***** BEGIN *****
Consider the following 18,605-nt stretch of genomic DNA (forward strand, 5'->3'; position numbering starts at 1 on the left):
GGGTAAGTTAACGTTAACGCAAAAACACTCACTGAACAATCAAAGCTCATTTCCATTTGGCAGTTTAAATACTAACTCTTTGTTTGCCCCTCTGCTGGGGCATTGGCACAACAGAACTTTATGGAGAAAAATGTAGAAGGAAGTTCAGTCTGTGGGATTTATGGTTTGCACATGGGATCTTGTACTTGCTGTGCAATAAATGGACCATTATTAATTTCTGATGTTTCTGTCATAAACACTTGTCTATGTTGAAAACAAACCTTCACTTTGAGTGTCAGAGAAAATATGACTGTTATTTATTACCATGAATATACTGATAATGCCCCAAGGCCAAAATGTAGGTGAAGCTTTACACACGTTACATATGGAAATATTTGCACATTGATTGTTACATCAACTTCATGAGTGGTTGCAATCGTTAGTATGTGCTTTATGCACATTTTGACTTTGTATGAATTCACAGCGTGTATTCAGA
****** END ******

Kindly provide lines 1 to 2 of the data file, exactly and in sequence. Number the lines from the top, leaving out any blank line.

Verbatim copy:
Consider the following 18,605-nt stretch of genomic DNA (forward strand, 5'->3'; position numbering starts at 1 on the left):
GGGTAAGTTAACGTTAACGCAAAAACACTCACTGAACAATCAAAGCTCATTTCCATTTGGCAGTTTAAATACTAACTCTTTGTTTGCCCCTCTGCTGGGGCATTGGCACAACAGAACTTTATGGAGAAAAATGTAGAAGGAAGTTCAGTCTGTGGGATTTATGGTTTGCACATGGGATCTTGTACTTGCTGTGCAATAAATGGACCATTATTAATTTCTGATGTTTCTGTCATAAACACTTGTCTATGTTGAAAACAAACCTTCACTTTGAGTGTCAGAGAAAATATGACTGTTATTTATTACCATGAATATACTGATAATGCCCCAAGGCCAAAATGTAGGTGAAGCTTTACACACGTTACATATGGAAATATTTGCACATTGATTGTTACATCAACTTCATGAGTGGTTGCAATCGTTAGTATGTGCTTTATGCACATTTTGACTTTGTATGAATTCACAGCGTGTATTCAGA